We then sat and enjoyed the live band at The Republic Bar and Grill. The band played some great reggae classics and the audience loved every minute of it. The audience was a mixture of locals and tourists. I loved the feel of the place especially since we were sitting out on the street, eating, drinking and enjoying ourselves. My keen eye could not fail to note the fact that the average Ghanaian looked bigger than yours truly. And for some reason my mind kept trying to box all men into footballers. Don’t blame me because in my books all the famous people from Ghana besides Kwame Nkrumah are footballers. Well some are Azonto dancers but I digress.
Kizomba night and the friendly Ghanaian people
The highlight of our time in Accra was on a Thursday night, with most of the work that had taken us to Accra done, everyone was eager to step out and explore the city a little more unreservedly. Just before we could leave the hotel, an old friend of mine, Kojo Akoto Boateng showed up. Kojo is not only a famous radio presenter, he was in Kigali at the beginning of the year and so it was a great moment catching up with him once again.
He offered each of us a gift (quality Shea butter and black soap) to carry home before taking us for a brief tour of his workplace, Citi FM. Our group was made up of media personalities from Uganda, Kenya, Rwanda and a South African while the Ghanaians took charge of the chaperoning duties. We eventually settled for Afrikoko leisure centre where Kojo and his friends guided us on which local drinks to sample together with some kebabs. We needed some meats after a cocktail two days before, that left many East Africans wondering why the bites included no meat.
Afrikoko will remain etched in our minds thanks to the Kizomba dances that were on display. Now if you don’t know what Kizomba is please pause and head to YouTube. It is arguably the most sensual dance I have ever seen. These Ghanaians made it look so easy; it warmed your heart just watching people moving their waists with rhythmical footwork. This dance originates from Angola and I must say it should be declared as Angola’s main export replacing crude oil.
If you thought watching people dancing to Zouk music was cool then when you see the Kizomba dance you will have to apologise for your previous conviction. I really enjoyed watching and I vowed to start learning so that on my next trip to Accra or any place where Kizomba reigns, I will be one of the top performers and not merely in the audience. The friendliness of Ghanaians like Kojo really made our stay so worthwhile. Every country needs such people who willingly make visitors feel guilty for not visiting again.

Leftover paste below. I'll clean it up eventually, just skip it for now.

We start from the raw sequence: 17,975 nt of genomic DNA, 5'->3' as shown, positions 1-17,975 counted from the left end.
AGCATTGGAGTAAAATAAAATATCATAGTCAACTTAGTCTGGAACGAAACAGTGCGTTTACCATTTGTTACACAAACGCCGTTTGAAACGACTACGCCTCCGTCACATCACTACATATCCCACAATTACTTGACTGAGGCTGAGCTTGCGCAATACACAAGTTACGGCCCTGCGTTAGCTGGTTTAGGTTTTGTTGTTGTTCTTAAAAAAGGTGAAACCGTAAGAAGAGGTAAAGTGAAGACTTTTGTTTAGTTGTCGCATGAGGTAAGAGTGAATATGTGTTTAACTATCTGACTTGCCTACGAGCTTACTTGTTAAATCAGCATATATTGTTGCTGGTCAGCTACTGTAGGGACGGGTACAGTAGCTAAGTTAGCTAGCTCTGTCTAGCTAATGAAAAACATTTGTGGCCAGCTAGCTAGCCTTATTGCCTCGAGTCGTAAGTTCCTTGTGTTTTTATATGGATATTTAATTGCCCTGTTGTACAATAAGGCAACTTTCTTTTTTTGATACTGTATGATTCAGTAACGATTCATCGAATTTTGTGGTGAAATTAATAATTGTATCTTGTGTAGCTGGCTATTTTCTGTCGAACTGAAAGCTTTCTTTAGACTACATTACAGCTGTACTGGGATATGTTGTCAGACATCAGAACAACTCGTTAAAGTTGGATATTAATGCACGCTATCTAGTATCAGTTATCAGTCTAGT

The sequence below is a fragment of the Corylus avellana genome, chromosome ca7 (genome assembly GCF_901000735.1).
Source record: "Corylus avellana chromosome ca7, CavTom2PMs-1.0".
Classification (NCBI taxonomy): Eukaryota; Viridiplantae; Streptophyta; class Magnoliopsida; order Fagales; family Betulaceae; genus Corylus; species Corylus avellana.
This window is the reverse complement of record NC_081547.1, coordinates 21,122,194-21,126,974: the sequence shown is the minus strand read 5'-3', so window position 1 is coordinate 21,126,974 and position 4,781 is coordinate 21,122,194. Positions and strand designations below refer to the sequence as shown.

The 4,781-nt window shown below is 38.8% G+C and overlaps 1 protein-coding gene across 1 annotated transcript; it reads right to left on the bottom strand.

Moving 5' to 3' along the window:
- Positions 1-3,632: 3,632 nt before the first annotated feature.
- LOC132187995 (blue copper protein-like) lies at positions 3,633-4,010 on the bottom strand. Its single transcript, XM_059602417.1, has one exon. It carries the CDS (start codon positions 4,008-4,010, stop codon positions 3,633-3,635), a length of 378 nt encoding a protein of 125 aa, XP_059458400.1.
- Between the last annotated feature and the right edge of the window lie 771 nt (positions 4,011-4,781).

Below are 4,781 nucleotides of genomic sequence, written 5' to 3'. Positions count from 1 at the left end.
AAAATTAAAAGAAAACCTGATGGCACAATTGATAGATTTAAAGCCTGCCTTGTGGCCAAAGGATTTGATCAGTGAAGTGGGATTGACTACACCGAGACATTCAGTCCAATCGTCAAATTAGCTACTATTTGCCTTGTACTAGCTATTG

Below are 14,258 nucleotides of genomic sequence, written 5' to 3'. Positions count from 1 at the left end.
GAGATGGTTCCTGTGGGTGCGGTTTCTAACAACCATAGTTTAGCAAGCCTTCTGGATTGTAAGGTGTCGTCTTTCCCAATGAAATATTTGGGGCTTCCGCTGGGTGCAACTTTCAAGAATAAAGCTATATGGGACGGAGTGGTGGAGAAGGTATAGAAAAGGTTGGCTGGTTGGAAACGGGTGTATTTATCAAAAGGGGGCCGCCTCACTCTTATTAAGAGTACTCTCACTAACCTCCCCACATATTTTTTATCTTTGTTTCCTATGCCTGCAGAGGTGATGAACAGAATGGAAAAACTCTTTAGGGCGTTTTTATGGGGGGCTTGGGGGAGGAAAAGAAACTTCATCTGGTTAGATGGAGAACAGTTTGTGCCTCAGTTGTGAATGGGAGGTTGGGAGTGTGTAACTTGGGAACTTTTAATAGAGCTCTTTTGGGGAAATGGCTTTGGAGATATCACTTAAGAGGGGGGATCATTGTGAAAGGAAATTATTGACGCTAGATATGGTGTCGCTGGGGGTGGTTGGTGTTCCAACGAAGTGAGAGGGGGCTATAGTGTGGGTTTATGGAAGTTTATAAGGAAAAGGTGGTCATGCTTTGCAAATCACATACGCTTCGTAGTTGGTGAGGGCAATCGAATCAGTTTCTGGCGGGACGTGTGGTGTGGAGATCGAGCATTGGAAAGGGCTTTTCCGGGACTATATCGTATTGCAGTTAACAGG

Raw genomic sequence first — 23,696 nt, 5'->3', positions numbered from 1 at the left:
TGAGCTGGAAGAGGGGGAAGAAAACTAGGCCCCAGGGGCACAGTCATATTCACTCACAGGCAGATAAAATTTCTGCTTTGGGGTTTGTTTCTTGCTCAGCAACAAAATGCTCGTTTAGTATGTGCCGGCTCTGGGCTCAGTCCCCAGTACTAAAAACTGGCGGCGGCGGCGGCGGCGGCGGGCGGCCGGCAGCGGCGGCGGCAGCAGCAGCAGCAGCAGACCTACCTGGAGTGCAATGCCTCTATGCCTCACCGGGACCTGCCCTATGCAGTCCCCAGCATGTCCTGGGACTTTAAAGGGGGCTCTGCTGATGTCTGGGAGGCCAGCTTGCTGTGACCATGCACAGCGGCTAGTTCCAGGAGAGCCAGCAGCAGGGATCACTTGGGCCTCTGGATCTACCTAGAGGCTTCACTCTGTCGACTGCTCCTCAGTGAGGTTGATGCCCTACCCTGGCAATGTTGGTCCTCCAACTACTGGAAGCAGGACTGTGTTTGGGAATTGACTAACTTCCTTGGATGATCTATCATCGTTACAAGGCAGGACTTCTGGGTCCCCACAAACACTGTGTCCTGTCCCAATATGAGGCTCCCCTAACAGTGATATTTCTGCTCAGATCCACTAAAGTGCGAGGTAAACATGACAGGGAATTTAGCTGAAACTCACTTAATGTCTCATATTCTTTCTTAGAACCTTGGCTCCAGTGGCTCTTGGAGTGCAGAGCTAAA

Don’t leave Accra without checking out Makola market
Big markets are such a must see when you are visiting a new country. The experience puts you in the midst of the ordinary people and their struggles. We had been told about Makola market and we looked forward to going there to pick up some gifts for those back home. One of my friends wanted fabrics used for making those colourful African print dresses.
Another friend wanted head gear like the ones you see Nigerian women donning. It was always hilarious seeing him gesturing to strangers as to what exactly he was looking for. Eventually he saw a lady wearing one and just walked to her and said, “Yes I want this one, where can I get this one?” as he pointed at her head.
The market is quite huge and the fact that we decided to walk from the hotel at around midday when the sun was at its most ferocious did not help matters much. So many things were being sold here including the land snails we had seen at the hotel buffet. At the market they were still alive and some of them seemed to be eager to make an escape. The market is quite crowded and some parts of it had passenger mini buses locally referred to as “Tro tros.”
We sampled some sweet plantain that was being sold on the street as we walked back to the hotel to pack our bags and head back to East Africa. Accra is a nice place and it is one of those that fall in the category of worth returning to. I left with several sweet memories from this place. The good thing is that it is well served by both Kenyan Airways and Rwandair.